Opinion

Immigrating to the Faroe Islands is especially difficult

Immigrating to the Faroe Islands is especially difficult. Those that achieve even partial success have done so through determination and patience. Every immigrant that has learned any significant level of Faroese, I promise you, has had to deal with conflicts they never expected, and suffered frustrations over a seemingly endless circle of answers and questions. Many that have tried, failed, and left (the Faroe Islands), did so because they are blind to the rules of the Faroese society, and here is my confession; I too am blind to the rules of the Faroese society.

This ignorance of how the rules of the system in place work, is not due to lack of effort but a constant conflict between rules we are told exist, or discordance between what we think is offered to us, and the effort immigrants must exert to take advantage of these offers. We know what we are told about the rules, but we do not understand how these rules fit together, or even if they fit together at all.

When we do succeed in understanding the rules, it is often due to a strong family, a strong community and a welcoming society. A strong family that knows the rules is the best education an immigrant can ever receive about the Faroe Islands. A strong community that can examine and evaluate the information presented to us is the best text book available. However, both a strong family and strong community relies on a welcoming society, that wants to ensure the information presented is always correct, and any mistakes made are corrected without compulsion or prejudice.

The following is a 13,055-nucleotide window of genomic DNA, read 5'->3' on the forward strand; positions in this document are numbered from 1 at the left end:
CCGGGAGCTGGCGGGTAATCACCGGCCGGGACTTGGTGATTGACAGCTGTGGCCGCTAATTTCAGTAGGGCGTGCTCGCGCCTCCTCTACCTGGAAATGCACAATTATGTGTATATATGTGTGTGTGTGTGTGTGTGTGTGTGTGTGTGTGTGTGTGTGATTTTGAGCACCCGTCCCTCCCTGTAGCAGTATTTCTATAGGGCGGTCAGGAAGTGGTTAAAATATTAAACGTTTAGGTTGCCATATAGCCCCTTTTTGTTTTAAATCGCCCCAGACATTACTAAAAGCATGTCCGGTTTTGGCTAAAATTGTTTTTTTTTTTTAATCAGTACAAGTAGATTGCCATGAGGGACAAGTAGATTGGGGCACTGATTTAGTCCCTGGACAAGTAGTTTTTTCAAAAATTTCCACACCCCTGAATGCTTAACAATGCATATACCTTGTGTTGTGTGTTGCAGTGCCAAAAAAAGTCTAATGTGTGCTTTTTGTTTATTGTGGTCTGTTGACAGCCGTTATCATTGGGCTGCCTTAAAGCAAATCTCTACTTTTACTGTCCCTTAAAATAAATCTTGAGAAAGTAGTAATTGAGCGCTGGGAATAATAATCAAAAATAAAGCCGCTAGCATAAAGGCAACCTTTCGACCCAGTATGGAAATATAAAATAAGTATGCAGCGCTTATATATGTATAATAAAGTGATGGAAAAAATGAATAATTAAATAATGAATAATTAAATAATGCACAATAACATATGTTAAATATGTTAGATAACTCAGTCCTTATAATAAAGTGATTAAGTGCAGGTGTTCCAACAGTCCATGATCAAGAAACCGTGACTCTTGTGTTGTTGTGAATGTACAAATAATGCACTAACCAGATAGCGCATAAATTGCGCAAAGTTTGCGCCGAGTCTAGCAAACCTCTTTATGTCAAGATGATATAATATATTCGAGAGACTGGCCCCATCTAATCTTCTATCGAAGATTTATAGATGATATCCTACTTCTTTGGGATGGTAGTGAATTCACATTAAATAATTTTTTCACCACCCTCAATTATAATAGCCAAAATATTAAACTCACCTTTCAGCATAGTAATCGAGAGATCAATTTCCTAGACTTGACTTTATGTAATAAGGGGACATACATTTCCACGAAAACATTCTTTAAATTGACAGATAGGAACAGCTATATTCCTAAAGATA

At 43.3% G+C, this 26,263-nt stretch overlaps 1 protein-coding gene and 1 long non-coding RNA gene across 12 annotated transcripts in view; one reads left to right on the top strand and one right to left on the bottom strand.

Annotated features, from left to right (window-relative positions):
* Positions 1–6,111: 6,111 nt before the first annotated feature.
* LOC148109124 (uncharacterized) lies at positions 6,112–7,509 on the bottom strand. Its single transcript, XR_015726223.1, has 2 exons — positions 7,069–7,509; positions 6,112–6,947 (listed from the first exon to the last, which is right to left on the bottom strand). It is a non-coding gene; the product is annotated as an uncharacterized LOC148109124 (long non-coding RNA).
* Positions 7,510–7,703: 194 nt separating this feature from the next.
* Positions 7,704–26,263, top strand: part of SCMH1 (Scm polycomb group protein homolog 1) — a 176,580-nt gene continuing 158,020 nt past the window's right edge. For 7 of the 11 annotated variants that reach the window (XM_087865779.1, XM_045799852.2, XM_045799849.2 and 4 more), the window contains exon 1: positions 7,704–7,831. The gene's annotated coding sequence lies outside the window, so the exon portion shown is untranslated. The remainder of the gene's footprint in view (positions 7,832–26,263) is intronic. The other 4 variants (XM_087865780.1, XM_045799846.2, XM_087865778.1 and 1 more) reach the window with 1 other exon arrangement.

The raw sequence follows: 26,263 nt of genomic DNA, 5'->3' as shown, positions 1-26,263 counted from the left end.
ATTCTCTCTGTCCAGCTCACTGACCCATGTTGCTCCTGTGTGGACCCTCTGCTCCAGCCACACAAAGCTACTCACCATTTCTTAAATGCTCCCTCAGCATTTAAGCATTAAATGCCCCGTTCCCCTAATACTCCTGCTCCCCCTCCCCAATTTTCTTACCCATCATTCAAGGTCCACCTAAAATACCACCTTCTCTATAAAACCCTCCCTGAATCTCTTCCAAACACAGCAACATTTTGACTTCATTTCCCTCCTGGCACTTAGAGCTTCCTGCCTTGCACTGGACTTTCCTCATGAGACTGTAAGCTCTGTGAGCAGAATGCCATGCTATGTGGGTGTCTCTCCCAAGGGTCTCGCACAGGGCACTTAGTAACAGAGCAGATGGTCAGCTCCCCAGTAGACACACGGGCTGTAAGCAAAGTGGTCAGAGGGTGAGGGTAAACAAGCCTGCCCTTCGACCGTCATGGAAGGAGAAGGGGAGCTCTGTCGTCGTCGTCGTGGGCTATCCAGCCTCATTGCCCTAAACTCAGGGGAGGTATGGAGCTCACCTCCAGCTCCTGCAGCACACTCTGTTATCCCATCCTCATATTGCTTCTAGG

It is when the welcoming society doesn’t want to ensure the information presented is correct we experience the greatest frustrations, setbacks, and sorrows associated with integration on the Faroe Islands. I myself did not know when to tell my employer to stop, to demand my employer respect my rights, and before I realized I could say stop, all evidence of wrong doing was long gone. My experience is not unique. Other immigrants have been lied to, regarding vacation allowances, pension payments, their rights as parents, or their rights to commercial services.

To be silent when one is witness to the abuse of this ignorance is to give tacit approval of the abuse. It is my opinion, to state what one has witnessed is not to get involved in conflicts, nor is it to get involved by correcting disinformation. It is a moral obligation to state what one has witnessed, and it is a moral obligation to prevent disinformation from harming the people you interact with. To say Faroese people are cold or hostile is not a true statement, but the few that are cold and hostile seem to steal the spotlight, and are rarely stopped from causing harm to immigrants with disinformation. Perhaps, it is most truthful to say, ‘at some point’ tacit approval is given by society.

Will you remain silent?

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